At a time when ecommerce majors like Flipkart and Amazon are sweeping the country with their deals and festive sales, a social commerce startup from Jaipur is scoring over its bigger counterparts.
Started by 40-year-old Vineet Rao and Sourjyendu Medda, DealShare was started in September 2018 in Jaipur, Rajasthan.
The startup, which follows a social commerce model, mostly targets non-metro and middle-income customers in India with mass-market products. DealShare has also incorporated regional languages to draw non-metro users.
It offers deals and discounts on daily-use products such as snacks and other food items including fruits, vegetables, and dry fruits, FMCG products such as lotions, soaps, cleaning liquids, etc., as well as household merchandise such as linen, buckets, and mops.
DealShare, which started with just 20 orders a day, now claims to do more than 10,000 orders per day. The startup has also managed to raise funding from Matrix Partners India, Falcon Edge Capital, and Omidyar Network.
How it works?
Currently available on Google Play, the DealShare app has more than 400,000 installs. It follows a discovery-led model of business, which lets its customers find best deals on daily-use items like grocery, personal care, home care, electronics, gifts pack, etc.
The startup claims to offer cheaper rates than wholesale, and makes purchase extremely easy with just a couple of clicks on the app. Each product available on the app has a deal associated with it. The app has also been made available in English, Hindi, and Gujarati to help regional customers.
“As it’s a social model, one can also share the order links with friends for more discounts and deals. Once the order is received, it gets notified in the warehouse by the order management team and simultaneously a pickup is arranged from the warehouse,” says Vineet.
DealShare offers free home-delivery and cash-on-delivery options as well to make the process smoother, especially for elderly and less tech-savvy people.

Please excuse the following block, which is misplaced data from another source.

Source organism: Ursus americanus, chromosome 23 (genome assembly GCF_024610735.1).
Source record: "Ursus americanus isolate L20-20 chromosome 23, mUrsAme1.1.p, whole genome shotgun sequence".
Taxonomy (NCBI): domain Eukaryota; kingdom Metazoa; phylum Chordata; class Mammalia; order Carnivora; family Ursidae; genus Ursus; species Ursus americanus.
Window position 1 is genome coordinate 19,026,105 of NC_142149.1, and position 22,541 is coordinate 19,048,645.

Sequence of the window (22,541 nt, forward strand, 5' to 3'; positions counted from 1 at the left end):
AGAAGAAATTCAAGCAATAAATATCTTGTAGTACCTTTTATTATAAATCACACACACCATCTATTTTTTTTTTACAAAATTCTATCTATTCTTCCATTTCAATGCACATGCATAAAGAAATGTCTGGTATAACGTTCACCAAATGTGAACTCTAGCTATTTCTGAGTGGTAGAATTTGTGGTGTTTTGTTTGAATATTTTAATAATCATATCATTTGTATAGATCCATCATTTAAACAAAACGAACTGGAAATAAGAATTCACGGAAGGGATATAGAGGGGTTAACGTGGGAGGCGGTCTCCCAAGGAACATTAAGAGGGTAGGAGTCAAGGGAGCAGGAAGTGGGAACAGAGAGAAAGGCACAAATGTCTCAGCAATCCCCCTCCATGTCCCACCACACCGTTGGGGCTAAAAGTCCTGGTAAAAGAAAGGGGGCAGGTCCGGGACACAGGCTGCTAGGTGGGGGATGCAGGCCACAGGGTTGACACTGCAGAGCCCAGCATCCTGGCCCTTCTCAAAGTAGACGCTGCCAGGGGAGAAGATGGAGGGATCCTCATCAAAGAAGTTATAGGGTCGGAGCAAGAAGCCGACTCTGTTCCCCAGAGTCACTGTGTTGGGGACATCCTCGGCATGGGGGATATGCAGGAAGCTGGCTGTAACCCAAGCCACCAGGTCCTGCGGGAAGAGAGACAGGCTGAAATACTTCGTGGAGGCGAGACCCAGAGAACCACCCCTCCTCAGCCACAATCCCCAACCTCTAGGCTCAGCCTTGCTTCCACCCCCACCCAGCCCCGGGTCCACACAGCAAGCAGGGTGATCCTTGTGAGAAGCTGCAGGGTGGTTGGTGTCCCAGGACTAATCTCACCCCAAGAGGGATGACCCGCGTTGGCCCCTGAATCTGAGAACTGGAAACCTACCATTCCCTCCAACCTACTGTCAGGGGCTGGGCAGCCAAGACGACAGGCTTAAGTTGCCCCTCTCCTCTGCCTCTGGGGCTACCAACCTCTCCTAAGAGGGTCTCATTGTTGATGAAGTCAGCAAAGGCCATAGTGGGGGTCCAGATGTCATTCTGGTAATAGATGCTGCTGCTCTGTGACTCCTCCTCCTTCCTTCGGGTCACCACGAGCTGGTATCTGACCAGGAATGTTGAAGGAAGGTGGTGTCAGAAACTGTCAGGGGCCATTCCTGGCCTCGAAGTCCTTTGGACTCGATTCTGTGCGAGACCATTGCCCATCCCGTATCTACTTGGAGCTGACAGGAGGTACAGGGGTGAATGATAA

The startup has also created WhatsApp groups of existing customers to inform them about deals and offers. It has close to 100 WhatsApp groups with more than 15,000 customers getting hourly information on top deals.
With an average of 550 stock keeping units (SKU) across all categories, DealShare delivers about 10,000 orders daily. At present, it has around 150 manufacturers and suppliers, out of which 70 percent are regional or local.
Team and challenges
Prior to starting up, Vineet spent over a decade at Microsoft in Seattle, building database and cloud products for the enterprise. He was also into consumer/mobile products in the area of AI, including launching the first version of Microsoft’s AI assistant, Cortana.
Sourjyendu has been the Head of Sales at Metro Cash & Carry, India, and Raymonds. He has also headed the Reseller business and CRM and pricing functions for Metro Cash & Carry, India.
The duo roped in Sankar Bora as a co-founder, who has been the COO of AEON Learning, and has 19 years of experience in scaling businesses. They also roped in Rishav Dev, who has worked for the UN and for Grofers. All the founders have been friends for decades. Rajat Shikhar, who has worked for the likes of FoodPanda and Jabong, is also part of the founding team.
The startup has a team of 50. DealShare sources the products directly from local manufacturers and suppliers, and every item on the platform is offered at deep discount, with buyers able to gain further price reductions when they engage in group buying with friends and family members.
However, the startup, which scaled rapidly in such a short time, faced many challenges initially when it came to setting up the company and scaling.
Vineet says, firstly there wasn’t a deep understanding of the consumer behaviour since most of the current ecommerce is catering to the upper class of the society.
He says DealShare wanted to cater to the middle and lower-income households, who hold the largest share of consumption in the country, and therefore a lot of time had to be spent with the consumer to understand things.
“Secondly, getting the network of local manufacturers was a challenge because the main aim was to connect the local manufacturers to the consumers. Thirdly, it was hard to get the first set of consumers as the target audience was a completely new set of people, and for the same one-on-one selling had to be done,” says Vineet.
Numbers and future
Social commerce is fast picking up in India. There is Facebook-backed Meesho, which is focussed on small and medium enterprises and Tier-II and III cities. The total market for ecommerce is said to touch $84 billion by 2021, according to reports.
Since inception, DealShare has raised $3.4 million from Matrix Partners India, Falcon Edge Capital, Omidyar Network, and other angel investors. The startup is in talks for its next round of funding of around $8 to $10 million from potential investors, which will be used to expand to Tier-II and III cities across the country. It also plans to double its revenue every month.
Speaking of their future plans, Vineet says, “DealShare plans to densify its operations further in Rajasthan and Gujarat with presence in all cities with population more than three lakh. It also plans to enter Maharashtra, Delhi-NCR, and Punjab in the next two months, and will be present in almost 100 cities and towns, big and small, in the next six months.”
(Edited by Megha Reddy)